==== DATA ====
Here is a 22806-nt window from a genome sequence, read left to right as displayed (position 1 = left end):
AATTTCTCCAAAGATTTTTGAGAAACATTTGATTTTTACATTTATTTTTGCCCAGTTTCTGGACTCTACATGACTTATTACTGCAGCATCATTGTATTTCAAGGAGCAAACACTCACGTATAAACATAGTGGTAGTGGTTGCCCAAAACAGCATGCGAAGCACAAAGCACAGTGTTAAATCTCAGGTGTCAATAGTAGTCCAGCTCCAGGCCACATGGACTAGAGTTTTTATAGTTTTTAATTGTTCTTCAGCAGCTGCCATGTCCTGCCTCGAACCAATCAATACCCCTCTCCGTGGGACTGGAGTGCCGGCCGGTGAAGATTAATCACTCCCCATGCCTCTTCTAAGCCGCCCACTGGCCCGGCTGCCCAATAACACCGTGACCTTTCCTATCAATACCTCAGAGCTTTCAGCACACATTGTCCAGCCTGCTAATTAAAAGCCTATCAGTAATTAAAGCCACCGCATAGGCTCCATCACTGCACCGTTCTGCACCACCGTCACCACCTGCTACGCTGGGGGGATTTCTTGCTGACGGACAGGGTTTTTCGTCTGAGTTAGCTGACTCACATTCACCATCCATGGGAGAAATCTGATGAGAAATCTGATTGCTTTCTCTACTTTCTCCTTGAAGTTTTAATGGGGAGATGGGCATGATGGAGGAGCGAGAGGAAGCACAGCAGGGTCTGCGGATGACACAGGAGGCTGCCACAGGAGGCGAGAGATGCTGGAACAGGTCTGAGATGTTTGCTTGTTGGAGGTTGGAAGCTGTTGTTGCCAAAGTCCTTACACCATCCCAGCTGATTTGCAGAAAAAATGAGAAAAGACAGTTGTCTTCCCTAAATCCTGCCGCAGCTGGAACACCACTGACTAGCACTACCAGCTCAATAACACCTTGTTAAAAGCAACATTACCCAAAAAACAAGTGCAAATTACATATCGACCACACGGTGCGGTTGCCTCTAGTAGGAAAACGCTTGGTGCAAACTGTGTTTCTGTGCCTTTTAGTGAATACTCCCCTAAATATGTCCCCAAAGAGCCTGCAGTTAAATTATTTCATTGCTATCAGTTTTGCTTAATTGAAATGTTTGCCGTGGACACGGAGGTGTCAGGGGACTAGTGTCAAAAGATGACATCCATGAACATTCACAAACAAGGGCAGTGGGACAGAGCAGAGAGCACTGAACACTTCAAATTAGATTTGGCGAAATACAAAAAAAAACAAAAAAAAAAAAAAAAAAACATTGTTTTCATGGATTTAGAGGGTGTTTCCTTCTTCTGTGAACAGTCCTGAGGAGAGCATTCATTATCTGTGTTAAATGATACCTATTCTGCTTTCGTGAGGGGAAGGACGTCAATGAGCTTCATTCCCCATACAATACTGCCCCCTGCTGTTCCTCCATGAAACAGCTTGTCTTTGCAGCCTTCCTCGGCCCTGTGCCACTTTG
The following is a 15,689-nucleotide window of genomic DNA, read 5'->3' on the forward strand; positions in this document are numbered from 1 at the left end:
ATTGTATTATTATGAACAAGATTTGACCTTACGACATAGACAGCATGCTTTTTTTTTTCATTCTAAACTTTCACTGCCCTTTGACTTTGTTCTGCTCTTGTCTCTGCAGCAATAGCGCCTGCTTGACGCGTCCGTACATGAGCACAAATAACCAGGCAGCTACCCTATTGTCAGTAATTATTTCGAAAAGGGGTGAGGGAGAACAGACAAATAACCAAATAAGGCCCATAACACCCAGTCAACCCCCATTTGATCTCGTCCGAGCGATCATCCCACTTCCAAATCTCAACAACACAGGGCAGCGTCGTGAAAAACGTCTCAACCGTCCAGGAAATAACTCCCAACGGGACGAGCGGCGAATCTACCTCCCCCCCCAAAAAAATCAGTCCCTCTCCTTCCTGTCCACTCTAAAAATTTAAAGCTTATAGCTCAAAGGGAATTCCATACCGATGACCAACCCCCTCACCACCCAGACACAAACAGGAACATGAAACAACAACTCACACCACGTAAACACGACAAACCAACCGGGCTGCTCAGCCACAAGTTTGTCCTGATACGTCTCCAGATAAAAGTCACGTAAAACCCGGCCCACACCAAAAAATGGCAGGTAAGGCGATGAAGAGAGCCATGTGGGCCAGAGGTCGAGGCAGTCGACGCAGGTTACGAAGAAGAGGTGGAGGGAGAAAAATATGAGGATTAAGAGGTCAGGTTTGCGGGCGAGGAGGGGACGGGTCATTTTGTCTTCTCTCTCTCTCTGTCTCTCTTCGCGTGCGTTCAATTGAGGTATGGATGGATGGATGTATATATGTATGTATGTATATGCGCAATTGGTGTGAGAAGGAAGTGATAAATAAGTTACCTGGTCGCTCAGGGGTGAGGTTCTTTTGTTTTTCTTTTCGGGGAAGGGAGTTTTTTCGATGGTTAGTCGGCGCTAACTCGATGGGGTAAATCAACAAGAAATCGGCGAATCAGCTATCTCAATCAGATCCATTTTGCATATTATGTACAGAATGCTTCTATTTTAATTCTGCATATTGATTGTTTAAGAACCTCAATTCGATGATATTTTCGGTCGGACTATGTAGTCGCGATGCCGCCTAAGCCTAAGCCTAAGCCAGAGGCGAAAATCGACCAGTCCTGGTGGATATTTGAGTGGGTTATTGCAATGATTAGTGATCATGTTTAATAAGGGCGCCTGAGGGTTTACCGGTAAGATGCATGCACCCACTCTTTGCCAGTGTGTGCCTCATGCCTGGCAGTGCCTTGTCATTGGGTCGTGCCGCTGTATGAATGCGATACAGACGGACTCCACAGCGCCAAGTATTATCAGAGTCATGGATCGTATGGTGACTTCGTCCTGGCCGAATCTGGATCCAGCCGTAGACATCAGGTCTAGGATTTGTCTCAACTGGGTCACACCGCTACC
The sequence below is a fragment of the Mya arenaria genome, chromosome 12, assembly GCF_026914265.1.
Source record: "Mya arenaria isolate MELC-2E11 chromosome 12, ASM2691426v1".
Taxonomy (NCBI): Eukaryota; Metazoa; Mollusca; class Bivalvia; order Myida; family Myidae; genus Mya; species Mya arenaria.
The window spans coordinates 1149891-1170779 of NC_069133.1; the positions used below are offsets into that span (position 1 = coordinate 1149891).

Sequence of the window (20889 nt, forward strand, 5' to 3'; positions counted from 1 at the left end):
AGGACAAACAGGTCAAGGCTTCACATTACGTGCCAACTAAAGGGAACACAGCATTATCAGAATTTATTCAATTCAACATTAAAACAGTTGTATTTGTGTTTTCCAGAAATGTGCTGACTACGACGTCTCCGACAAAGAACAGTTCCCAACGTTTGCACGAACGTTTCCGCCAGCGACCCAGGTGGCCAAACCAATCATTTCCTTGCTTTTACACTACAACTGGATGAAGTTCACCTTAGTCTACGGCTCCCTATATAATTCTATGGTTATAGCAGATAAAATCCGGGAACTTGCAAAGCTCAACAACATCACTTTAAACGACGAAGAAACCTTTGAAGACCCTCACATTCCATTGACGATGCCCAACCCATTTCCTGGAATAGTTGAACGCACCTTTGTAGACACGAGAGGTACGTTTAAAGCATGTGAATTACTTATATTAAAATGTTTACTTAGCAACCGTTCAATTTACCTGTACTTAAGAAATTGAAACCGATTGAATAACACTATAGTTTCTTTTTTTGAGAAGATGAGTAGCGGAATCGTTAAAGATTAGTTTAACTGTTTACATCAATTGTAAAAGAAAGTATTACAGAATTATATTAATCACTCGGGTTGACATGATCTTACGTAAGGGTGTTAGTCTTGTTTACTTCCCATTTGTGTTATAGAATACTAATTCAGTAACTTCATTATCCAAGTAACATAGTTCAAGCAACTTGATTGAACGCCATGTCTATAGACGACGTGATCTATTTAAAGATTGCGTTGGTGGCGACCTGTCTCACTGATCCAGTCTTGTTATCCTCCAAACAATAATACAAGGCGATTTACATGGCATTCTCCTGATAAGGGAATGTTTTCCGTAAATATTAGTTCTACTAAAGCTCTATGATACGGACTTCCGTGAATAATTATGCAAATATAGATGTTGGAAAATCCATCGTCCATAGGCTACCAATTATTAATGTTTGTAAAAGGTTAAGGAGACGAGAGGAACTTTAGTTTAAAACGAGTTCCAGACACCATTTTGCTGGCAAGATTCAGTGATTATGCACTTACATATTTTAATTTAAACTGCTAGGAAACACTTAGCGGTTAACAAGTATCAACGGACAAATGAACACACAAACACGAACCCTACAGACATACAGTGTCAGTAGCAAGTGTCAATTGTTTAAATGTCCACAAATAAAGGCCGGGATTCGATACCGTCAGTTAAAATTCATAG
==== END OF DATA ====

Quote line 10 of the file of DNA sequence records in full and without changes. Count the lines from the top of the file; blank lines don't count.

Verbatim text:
AGGACAAACAGGTCAAGGCTTCACATTACGTGCCAACTAAAGGGAACACAGCATTATCAGAATTTATTCAATTCAACATTAAAACAGTTGTATTTGTGTTTTCCAGAAATGTGCTGACTACGACGTCTCCGACAAAGAACAGTTCCCAACGTTTGCACGAACGTTTCCGCCAGCGACCCAGGTGGCCAAACCAATCATTTCCTTGCTTTTACACTACAACTGGATGAAGTTCACCTTAGTCTACGGCTCCCTATATAATTCTATGGTTATAGCAGATAAAATCCGGGAACTTGCAAAGCTCAACAACATCACTTTAAACGACGAAGAAACCTTTGAAGACCCTCACATTCCATTGACGATGCCCAACCCATTTCCTGGAATAGTTGAACGCACCTTTGTAGACACGAGAGGTACGTTTAAAGCATGTGAATTACTTATATTAAAATGTTTACTTAGCAACCGTTCAATTTACCTGTACTTAAGAAATTGAAACCGATTGAATAACACTATAGTTTCTTTTTTTGAGAAGATGAGTAGCGGAATCGTTAAAGATTAGTTTAACTGTTTACATCAATTGTAAAAGAAAGTATTACAGAATTATATTAATCACTCGGGTTGACATGATCTTACGTAAGGGTGTTAGTCTTGTTTACTTCCCATTTGTGTTATAGAATACTAATTCAGTAACTTCATTATCCAAGTAACATAGTTCAAGCAACTTGATTGAACGCCATGTCTATAGACGACGTGATCTATTTAAAGATTGCGTTGGTGGCGACCTGTCTCACTGATCCAGTCTTGTTATCCTCCAAACAATAATACAAGGCGATTTACATGGCATTCTCCTGATAAGGGAATGTTTTCCGTAAATATTAGTTCTACTAAAGCTCTATGATACGGACTTCCGTGAATAATTATGCAAATATAGATGTTGGAAAATCCATCGTCCATAGGCTACCAATTATTAATGTTTGTAAAAGGTTAAGGAGACGAGAGGAACTTTAGTTTAAAACGAGTTCCAGACACCATTTTGCTGGCAAGATTCAGTGATTATGCACTTACATATTTTAATTTAAACTGCTAGGAAACACTTAGCGGTTAACAAGTATCAACGGACAAATGAACACACAAACACGAACCCTACAGACATACAGTGTCAGTAGCAAGTGTCAATTGTTTAAATGTCCACAAATAAAGGCCGGGATTCGATACCGTCAGTTAAAATTCATAG